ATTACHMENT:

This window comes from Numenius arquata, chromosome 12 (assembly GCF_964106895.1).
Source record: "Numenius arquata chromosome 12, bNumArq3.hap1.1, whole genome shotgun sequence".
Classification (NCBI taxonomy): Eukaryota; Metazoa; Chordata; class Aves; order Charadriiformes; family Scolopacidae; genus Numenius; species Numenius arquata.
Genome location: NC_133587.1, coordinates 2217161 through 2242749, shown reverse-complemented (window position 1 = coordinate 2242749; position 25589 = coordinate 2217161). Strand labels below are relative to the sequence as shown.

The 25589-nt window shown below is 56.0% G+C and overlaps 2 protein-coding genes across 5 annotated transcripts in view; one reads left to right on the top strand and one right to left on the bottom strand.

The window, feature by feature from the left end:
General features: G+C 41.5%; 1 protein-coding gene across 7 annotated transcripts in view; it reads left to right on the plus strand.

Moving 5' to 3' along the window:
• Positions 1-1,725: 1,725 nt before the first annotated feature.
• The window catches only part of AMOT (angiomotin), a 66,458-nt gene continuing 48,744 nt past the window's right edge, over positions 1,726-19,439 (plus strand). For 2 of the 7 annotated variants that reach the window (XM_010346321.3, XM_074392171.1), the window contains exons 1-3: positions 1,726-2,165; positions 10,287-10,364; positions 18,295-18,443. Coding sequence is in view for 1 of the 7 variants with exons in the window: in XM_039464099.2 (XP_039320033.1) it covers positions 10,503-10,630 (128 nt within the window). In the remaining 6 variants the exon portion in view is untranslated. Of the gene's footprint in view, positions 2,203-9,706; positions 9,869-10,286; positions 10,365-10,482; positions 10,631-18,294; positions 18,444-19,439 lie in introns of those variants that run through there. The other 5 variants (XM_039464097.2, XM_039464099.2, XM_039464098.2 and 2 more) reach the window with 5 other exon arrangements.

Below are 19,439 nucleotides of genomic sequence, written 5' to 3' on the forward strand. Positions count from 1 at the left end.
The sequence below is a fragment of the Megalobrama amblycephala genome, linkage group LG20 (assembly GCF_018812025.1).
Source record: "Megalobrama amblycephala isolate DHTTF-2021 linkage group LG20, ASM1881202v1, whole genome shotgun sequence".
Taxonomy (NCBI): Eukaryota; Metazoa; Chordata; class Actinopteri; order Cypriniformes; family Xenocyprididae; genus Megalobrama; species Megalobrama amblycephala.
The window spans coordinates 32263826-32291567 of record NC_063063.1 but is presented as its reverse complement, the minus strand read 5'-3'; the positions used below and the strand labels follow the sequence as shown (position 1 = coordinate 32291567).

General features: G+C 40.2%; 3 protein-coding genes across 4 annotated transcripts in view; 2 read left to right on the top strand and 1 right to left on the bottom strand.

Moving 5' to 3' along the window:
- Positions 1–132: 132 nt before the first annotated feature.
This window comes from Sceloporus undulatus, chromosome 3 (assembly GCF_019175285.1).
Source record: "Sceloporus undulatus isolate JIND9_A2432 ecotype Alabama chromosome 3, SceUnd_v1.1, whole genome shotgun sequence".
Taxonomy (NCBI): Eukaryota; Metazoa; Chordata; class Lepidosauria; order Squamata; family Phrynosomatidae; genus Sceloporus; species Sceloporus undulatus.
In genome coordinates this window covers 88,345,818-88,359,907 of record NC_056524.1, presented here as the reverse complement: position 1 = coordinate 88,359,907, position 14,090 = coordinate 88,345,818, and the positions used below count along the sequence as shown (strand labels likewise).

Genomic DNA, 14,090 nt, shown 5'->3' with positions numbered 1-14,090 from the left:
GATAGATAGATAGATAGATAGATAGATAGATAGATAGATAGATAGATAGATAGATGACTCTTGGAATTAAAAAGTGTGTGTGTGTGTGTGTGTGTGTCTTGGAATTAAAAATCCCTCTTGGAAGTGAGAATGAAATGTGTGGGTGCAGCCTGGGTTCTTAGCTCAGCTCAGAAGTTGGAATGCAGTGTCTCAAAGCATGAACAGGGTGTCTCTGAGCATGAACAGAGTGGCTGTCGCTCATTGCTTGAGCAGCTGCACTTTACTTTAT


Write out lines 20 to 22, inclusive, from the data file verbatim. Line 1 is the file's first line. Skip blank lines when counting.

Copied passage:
Source record: "Sceloporus undulatus isolate JIND9_A2432 ecotype Alabama chromosome 3, SceUnd_v1.1, whole genome shotgun sequence".
Taxonomy (NCBI): Eukaryota; Metazoa; Chordata; class Lepidosauria; order Squamata; family Phrynosomatidae; genus Sceloporus; species Sceloporus undulatus.
In genome coordinates this window covers 88,345,818-88,359,907 of record NC_056524.1, presented here as the reverse complement: position 1 = coordinate 88,359,907, position 14,090 = coordinate 88,345,818, and the positions used below count along the sequence as shown (strand labels likewise).